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action. That is the real test of the Government. There must be a Civil Service Act to underpin any strengthening of the role of the Civil Service communications sector.

There must be a robust implementation of freedom of information. One of the core recommendations of Phillis is that the Government should carry through their commitment to freedom of information. I made my next point to the noble Lord, Lord Filkin, the other day. I wonder whether the Government are embarking on a real programme of training in a new spirit of open government. One of the most damning phrases in the Phillis report is that "the culture of secrecy" is alive and well seven years into this Government's term of office, when they were supposedly elected in 1997 to remove that culture of secrecy.

I am not as relaxed about the lobby system as the noble Lord, Lord Wakeham. I consider that it is corrupt and corrupting. The sooner it can be removed, the better. I refer to the findings or non-findings of the noble and learned Lord, Lord Hutton, regarding the impact of Campbell's aggressive spin on news organisations. However, one point that emerged from the Hutton report which was a real plus was that he showed that government could reveal large amounts of information directly to the public and the media and let people make up their own minds about it.

Another recommendation of the Phillis report that is worthy of consideration relates to an independent statutory statistical body. CP Scott said:

and he was right.

I still believe in the merit of the special adviser system. It has been well tested. I declare my own special interest in that I served as a special adviser more than a quarter of a century ago. Few mistakes and misjudgments have been made, and most civil servants find that it is a plus to have a political adviser within a department.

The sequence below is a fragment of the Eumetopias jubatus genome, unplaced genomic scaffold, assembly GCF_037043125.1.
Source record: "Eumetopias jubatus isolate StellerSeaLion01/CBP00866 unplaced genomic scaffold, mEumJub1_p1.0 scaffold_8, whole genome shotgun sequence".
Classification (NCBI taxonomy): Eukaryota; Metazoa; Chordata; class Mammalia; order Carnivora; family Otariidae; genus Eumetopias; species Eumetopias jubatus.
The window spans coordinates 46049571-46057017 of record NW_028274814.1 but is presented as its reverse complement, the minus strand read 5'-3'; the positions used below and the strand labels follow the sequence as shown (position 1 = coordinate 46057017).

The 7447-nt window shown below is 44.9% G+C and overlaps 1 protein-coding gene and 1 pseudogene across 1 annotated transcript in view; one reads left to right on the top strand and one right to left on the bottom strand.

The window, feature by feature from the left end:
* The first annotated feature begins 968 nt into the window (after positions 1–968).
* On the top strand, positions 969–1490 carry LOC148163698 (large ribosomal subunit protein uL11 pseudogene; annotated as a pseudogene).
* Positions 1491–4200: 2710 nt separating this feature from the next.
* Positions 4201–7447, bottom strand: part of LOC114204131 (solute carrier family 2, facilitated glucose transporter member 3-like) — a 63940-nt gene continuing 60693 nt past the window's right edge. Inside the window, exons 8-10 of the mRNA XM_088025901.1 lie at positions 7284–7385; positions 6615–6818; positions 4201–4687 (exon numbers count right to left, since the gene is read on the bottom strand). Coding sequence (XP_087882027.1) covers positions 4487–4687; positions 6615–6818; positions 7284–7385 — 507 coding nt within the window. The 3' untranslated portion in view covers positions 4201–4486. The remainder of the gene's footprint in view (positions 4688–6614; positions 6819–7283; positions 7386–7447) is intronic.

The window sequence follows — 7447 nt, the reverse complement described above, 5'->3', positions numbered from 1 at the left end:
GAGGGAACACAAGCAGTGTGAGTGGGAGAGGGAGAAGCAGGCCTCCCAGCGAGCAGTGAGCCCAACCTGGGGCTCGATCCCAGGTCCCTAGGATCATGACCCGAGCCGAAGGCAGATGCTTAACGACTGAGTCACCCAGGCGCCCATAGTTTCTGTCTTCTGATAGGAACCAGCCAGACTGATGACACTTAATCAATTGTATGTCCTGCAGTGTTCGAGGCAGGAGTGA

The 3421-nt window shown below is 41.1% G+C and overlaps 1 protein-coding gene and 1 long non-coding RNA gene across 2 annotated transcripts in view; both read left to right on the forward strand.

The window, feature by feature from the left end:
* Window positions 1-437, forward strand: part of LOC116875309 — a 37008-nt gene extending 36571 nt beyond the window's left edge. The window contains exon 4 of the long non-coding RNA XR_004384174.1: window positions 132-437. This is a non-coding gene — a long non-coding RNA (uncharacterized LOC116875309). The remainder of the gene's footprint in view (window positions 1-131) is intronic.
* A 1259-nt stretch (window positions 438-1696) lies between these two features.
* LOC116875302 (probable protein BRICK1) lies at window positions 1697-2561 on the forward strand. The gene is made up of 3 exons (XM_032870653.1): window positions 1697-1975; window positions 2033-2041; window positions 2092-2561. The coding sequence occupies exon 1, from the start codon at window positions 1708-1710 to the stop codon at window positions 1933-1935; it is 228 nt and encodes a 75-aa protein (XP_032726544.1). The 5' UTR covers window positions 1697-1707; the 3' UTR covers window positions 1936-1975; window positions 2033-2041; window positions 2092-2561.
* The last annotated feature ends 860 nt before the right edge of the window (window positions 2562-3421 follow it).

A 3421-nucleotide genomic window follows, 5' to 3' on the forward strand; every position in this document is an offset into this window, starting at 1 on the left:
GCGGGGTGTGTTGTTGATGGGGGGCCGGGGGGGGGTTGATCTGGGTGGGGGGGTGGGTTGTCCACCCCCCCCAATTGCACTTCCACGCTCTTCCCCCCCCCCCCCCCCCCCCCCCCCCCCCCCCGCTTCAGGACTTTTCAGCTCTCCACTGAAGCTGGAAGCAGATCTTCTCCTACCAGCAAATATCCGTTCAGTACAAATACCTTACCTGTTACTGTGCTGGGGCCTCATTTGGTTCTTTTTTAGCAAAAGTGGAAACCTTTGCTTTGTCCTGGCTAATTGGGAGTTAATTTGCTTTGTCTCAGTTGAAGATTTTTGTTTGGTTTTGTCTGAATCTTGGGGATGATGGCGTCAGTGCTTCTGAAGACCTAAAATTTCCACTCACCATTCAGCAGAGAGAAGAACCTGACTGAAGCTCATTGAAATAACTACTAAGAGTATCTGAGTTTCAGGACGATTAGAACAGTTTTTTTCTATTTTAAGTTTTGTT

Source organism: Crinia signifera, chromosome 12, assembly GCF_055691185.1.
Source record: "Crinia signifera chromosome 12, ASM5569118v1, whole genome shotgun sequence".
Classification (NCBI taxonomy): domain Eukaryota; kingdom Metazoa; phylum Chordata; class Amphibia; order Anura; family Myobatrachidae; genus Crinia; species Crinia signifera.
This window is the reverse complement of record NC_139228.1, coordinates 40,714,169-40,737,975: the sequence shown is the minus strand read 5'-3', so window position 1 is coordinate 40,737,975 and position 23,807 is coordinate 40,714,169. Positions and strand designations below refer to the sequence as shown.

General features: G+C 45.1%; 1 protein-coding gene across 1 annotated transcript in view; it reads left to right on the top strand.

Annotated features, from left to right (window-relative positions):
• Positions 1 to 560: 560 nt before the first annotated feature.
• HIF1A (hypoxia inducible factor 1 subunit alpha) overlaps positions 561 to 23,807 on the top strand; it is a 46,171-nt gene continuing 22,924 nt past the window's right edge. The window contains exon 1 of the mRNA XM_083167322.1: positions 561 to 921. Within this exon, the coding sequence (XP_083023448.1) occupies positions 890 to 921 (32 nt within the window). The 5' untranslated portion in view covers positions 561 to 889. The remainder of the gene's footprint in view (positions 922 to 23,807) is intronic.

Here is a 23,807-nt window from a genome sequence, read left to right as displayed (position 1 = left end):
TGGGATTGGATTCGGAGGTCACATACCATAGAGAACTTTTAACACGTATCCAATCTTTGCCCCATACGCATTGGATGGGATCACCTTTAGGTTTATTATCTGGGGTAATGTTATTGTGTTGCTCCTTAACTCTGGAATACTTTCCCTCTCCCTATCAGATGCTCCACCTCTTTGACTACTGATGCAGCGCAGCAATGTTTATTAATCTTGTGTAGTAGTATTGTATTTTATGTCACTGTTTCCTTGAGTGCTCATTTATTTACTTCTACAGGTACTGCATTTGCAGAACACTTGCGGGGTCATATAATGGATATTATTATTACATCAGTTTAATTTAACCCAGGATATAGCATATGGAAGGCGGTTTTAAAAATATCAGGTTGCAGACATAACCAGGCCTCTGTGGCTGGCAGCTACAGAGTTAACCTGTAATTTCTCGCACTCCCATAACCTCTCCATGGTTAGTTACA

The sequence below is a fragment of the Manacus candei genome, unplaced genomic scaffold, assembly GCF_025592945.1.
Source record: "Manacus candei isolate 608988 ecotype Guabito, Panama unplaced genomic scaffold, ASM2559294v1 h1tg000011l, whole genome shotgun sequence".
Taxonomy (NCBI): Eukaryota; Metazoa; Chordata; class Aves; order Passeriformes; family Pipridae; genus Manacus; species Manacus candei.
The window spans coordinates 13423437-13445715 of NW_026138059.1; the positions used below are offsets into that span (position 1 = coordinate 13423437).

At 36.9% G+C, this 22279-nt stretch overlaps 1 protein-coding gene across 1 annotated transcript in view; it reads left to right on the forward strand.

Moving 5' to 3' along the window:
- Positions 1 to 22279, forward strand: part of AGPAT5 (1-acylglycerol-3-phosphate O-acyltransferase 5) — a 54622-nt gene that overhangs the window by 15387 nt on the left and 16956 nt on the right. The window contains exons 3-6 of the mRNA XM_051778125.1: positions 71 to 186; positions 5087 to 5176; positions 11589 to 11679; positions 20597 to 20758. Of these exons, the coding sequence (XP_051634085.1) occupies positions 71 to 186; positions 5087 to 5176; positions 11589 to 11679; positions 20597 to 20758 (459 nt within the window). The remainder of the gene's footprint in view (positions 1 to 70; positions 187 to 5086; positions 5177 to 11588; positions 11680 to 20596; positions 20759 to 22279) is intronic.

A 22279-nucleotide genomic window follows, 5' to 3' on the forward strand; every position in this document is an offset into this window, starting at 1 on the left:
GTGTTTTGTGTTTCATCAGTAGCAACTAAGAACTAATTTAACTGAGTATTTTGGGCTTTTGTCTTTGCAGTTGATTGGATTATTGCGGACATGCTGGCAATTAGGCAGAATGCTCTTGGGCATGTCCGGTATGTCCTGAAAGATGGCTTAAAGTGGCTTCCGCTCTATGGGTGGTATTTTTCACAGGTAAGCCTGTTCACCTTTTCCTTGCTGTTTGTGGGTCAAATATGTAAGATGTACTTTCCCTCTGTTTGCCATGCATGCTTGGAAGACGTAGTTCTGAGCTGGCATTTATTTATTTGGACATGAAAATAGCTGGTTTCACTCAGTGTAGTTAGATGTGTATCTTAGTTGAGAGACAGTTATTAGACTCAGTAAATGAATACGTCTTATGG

As I say, we must accept that the media have responsibility regarding the damaging failure of trust. People as varied as Martin Kettle of the Guardian, John Lloyd writing yesterday in the Observer, and Professor Steve Barnett have all drawn attention to something that Phillis calls for; namely,

A parallel recommendation was made by the Puttnam committee, on which I served. Yet certainly most of our popular media, rather than reporting news, initiate predetermined campaigns that distort and preselect news. One has only to consider the u-turn on the European referendum or the treatment of asylum seekers to appreciate how that is exercised.

I would hope that as well as journalists taking responsibility for higher standards of journalism and the Government resisting any further concentrations of media power—perhaps the test of that will be the fate of the Daily Telegraph—the Prime Minister might recapture some of his old radical spirit. Would it not
 
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be radical if, in the next few weeks, he took time to recommit his Government to an effective Freedom of Information Act and give a pledge that a Civil Service Bill will be in the Queen's Speech? I am not as pessimistic as the noble Lord, Lord Wakeham, about the recipe proposed in the Phillis report. The Government have a problem of credibility, but, to use a phrase that is popular at the moment, his report provides a road map back to respectability and the Government should take it.